Slovenia's trade is orientated towards other EU countries, mainly Germany, Austria, Italy, and France. This is the result of a wholesale reorientation of trade toward the West and the growing markets of central and eastern Europe in the face of the collapse of its Yugoslav markets. Slovenia's economy is highly dependent on foreign trade. Trade equals about 120 % of GDP (exports and imports combined). About two-thirds of Slovenia's trade is with EU members.

This high level of openness makes it extremely sensitive to economic conditions in its main trading partners and changes in its international price competitiveness. However, despite the economic slowdown in Europe in 2001-03, Slovenia maintained 3% GDP growth. Keeping labour costs in line with productivity is thus a key challenge for Slovenia's economic well-being, and Slovenian firms have responded by specializing in mid- to high-tech manufacturing. Industry and construction comprise over one-third of GDP. As in most industrial economies, services make up an increasing share of output (57.1 percent), notably in financial services.

Economic performance

Harvest time on smaller farms is labour intensive.

The traditional primary industries of Agriculture, forestry, and fishing comprise a comparatively low 2.5 percent of GDP and engage only 6 percent of the population. The average farm is only 5.5 hectares. Part of Slovenia lies in the Alpe-Adria bioregion, which is currently involved in a major initiative in organic farming. Between 1998 and 2003, the organic sector grew from less than 0.1% of Slovenian agriculture to roughly the European Union average of 3.3%.[17]

Public finances have shown a deficit in recent years. This averaged around $650 million per annum between 1999 and 2007, however this amounts to less than 23 percent of GDP.[18] There was a slight surplus in 2008 with revenues totalling $23.16 billion and expenditures $22.93 billion.[19] Government expenditure equalled 38 percent of GDP.[20] The national debt stood at 56 percent of the Gross Domestic Product [21].

The national stock exchange is located in the capital city of Ljubljana.

Slovenia's traditional anti-inflation policy relied heavily on capital inflow restrictions. Its privatization process favoured insider purchasers and prescribed long lag time on share trading, complicated by a cultural wariness of being "bought up" by foreigners. As such, Slovenia has had a number of impediments to foreign participation in its economy. Slovenia has garnered some notable foreign investments, including the investment of $125 million by Goodyear in 1997. At the end of 2008 there was around $11.5 billion of foreign capital in Slovenia. Slovenians had invested $7.5 billion abroad. As of December 31, 2007, the value of shares listed on the Ljubljana Stock Exchange was $29 billion.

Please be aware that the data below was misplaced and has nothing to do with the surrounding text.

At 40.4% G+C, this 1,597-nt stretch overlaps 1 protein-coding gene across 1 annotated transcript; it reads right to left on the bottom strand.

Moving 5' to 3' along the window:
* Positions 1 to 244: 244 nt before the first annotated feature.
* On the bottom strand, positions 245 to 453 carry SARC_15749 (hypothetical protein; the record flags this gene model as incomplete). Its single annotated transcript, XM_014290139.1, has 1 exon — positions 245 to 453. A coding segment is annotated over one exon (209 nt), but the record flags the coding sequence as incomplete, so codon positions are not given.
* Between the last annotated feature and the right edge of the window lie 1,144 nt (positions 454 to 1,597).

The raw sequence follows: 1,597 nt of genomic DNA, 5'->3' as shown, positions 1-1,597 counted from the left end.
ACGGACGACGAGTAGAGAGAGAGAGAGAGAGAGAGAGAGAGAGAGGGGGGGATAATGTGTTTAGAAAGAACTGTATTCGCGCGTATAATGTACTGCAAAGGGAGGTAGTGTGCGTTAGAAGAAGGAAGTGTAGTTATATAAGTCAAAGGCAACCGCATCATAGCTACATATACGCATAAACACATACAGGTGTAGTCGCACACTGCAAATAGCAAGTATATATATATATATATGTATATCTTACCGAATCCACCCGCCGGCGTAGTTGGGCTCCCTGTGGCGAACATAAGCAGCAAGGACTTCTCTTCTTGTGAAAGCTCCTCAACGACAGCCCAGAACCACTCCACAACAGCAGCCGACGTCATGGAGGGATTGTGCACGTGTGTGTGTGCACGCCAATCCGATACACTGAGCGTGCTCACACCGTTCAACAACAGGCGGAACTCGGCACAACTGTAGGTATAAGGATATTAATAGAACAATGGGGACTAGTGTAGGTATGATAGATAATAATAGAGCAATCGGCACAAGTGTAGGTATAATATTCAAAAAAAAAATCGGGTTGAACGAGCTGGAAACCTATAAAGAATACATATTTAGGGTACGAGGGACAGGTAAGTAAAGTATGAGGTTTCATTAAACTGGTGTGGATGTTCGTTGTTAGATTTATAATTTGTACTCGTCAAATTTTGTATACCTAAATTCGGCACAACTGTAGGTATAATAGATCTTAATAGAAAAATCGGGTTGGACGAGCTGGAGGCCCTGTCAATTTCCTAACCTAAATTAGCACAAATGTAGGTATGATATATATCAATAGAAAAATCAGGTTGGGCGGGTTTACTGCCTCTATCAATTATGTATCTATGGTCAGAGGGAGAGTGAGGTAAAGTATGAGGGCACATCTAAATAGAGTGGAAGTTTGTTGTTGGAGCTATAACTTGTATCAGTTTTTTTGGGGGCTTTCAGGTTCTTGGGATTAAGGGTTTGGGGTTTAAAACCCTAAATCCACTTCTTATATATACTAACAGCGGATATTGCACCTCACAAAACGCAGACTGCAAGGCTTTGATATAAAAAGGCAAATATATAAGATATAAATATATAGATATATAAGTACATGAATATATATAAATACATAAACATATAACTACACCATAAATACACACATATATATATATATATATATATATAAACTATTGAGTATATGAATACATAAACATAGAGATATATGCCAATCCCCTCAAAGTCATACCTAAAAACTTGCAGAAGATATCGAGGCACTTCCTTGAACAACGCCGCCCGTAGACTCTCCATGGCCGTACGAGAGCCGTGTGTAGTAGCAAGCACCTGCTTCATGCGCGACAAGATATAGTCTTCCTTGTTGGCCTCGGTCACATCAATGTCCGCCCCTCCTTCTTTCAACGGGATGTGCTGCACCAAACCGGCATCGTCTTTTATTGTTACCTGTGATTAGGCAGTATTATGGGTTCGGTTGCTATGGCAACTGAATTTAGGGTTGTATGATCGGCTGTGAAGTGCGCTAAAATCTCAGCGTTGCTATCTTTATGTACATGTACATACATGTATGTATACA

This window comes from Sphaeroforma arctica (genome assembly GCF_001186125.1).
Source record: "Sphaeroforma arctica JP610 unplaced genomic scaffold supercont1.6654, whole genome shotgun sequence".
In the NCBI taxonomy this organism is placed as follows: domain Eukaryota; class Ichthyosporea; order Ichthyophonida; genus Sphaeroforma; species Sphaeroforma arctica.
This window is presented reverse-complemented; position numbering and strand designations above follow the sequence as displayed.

See also


  1. ^ "CIA GDP ranking". Retrieved 2010-03-01. 
  2. ^ "Gross domestic product, annual data". Statistical Office - Slovenia. 2009-03-03. Retrieved 2009-04-13. 
  3. ^ "OECD, PPP conversion rates". Retrieved 2010-03-01. 
  4. ^ "Inflation". Statistical Office - Slovenia. Retrieved 2010-03-01. 
  5. ^ a b Template:Cite eb
  6. ^ a b Template:Cite web url= demografsko trg.asp
  7. ^ Euro area unemployment rate at 9.9% - Eurostat. 1. March 2010
  8. ^ "Balance of payments". Bank of Slovenia. April 2008. Retrieved 2009-04-14. 
  9. ^ a b "Government deficit and debt". Statistical Office - Slovenia. April 2009. Retrieved 2009-04-14. 
  10. ^ "General government accounts and EDP". Statistical Office - Slovenia. April 2009. Retrieved 2009-04-14. 
  11. ^ "General government accounts and EDP". Statistical Office - Slovenia. April 2009. Retrieved 2009-04-14. 
  12. ^ "International development cooperation and humanitarian assistance". Government of the Republic of Slovenia - Minbistry of Foreign Affairs. April 2009. Retrieved 2009-04-14. 
  13. ^ "GDP per capita in PPS - GDP per capita in Purchasing Power Standards (PPS) (EU-27 = 100)". Retrieved 2009-11-23. 
  14. ^ "Background Note: Slovenia". Retrieved 2009-05-04. 
  15. ^ IMF Country Groups (aggregated data)
  16. ^
  17. ^ Food First/Institute for Food and Development Policy | For Land, Liberty, Jobs and Justice
  18. ^ The Economist
  19. ^
  20. ^ Fact date=March 2009
  21. ^ The Economist Pocket World in Figures 2009

External links